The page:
Pizza’s pretty much on the “transactional” end of the sales spectrum, but a pizza order taker becomes a pizza sales professional by asking questions.
A pizza order taker might respond to “I’d like to get a couple of pizzas for delivery” with “sure, we’ve got Daily Special A and lots of people like our House Special. I need your credit card then I’ll confirm your address.” A rote transaction that’s really all about the order taker checking boxes instead of understanding their prospect.
Using the same opening from their prospect a pizza sales professional might say, “happy to get you a couple of pizzas. May I ask you a few questions so there are no issues with your order?” Few prospects would say “no” to that question (we’ll address those few later) because it’s framed as creating a positive outcome for them.
Prospect says “yes” then this pizza sales professional might ask, “are you hosting an event or dinner? How many people? What allergies or sensitivities are there in your group? Do you want leftovers for tomorrow? Are you wanting only pizza for everyone?”
As written, that may feel like a lot of questions. Time them for yourself. Probably less than three minutes, which will pass in a blink for a prospect who is open to answering questions to make sure there are no issues with their order.
Now, let’s say our pizza sales professional answers the phone and their prospect say, “I want to medium pizzas for delivery. Sausage and onion on one and pepperoni and mushroom on the other. My address is 350 “A” Street, apartment 206. I’ve got my credit card ready when you are.”
Even when our pizza sales professional’s prospect comes prepare with an order ready to buy there’s still an opportunity to ask a question or two, which might sound like, “thank you for your address. Happy to take your card in a moment. Curious were you only wanting pizza for tonight?”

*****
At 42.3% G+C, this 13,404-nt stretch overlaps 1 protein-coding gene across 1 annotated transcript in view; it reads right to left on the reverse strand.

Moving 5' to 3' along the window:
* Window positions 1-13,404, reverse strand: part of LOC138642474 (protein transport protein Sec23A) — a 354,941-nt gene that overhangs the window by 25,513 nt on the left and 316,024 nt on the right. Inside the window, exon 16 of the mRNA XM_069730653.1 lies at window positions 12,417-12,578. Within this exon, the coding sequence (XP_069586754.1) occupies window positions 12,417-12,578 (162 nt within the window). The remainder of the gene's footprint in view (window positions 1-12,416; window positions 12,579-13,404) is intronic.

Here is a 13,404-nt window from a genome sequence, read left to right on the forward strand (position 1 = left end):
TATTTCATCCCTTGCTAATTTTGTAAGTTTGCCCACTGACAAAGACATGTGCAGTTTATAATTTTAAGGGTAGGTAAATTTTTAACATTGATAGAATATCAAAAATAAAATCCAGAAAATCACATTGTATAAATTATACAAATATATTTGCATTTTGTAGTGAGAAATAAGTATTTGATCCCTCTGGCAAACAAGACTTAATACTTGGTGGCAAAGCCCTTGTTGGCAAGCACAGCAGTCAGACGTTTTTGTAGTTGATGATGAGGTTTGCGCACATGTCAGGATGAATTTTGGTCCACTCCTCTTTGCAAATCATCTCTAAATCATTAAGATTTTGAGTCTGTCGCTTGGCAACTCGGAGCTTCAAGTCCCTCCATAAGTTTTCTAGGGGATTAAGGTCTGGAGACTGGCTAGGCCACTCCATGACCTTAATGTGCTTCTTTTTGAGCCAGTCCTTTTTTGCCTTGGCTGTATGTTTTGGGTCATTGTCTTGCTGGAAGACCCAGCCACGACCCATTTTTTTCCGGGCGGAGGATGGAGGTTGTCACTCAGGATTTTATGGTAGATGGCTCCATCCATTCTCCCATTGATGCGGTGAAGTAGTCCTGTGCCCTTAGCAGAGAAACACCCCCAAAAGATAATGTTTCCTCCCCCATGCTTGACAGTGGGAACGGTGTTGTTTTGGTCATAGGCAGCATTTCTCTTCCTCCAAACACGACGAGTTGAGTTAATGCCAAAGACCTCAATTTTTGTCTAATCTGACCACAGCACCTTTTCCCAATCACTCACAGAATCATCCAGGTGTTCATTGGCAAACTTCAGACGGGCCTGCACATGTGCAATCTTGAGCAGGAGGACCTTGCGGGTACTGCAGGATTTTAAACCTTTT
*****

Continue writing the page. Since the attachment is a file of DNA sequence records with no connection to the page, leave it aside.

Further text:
If prospect says, “yes. I’ve got my credit card ready.” Take the order, close the sale and move on. Professionals don’t antagonize their prospects because they’ve got a shiny sales toy they want to play with.
If prospect says, “what do you mean?” Our pizza sales professional might say, “well often when someone calls for two mediums, they sometimes want leftovers for lunch the next day so they bump up one of their two mediums to a large or sometimes they want a salad to round out their meal. Either of those relevant to you?” If prospect says “no,” again close the sale. If prospect says, “yes,” our pizza sales professional will confirm which (or both) is relevant and close the sale to a happy customer who got exactly what they wanted.
We sell our stuff more often than our prospect buys it, even (hopefully) when it comes to pizza. Supporting our prospects means we must ask them questions even when they have a specific order in mind and payment in hand. Otherwise we are doing them and us a disservice.
Until next time… go sell something.
For additional insights and resources on asking questions check out Asking Questions the Sandler Way by Anontio Garrido.